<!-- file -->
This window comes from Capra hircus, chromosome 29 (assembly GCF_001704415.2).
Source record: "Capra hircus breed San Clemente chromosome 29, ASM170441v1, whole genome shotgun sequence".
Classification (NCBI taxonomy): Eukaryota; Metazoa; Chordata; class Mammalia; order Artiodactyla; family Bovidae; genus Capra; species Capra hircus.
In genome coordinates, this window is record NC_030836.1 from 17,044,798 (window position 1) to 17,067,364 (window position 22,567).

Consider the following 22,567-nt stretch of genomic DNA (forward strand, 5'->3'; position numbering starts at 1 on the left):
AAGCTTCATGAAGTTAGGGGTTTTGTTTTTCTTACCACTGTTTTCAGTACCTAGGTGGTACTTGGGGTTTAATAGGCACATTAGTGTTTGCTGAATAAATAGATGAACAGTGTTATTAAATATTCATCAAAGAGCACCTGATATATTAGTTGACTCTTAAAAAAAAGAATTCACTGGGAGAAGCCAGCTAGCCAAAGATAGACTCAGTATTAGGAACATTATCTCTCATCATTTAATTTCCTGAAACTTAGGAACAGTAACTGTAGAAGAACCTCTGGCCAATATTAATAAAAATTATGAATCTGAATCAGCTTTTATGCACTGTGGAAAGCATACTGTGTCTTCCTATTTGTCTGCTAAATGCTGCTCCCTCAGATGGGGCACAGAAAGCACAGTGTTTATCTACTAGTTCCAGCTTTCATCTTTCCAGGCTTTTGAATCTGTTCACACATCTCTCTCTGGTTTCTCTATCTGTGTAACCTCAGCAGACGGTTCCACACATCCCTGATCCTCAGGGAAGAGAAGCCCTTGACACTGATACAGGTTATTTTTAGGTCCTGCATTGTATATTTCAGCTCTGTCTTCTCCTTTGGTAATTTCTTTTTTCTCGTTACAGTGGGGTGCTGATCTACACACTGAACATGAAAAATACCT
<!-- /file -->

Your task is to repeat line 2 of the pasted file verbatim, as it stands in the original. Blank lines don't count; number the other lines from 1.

Source record: "Capra hircus breed San Clemente chromosome 29, ASM170441v1, whole genome shotgun sequence".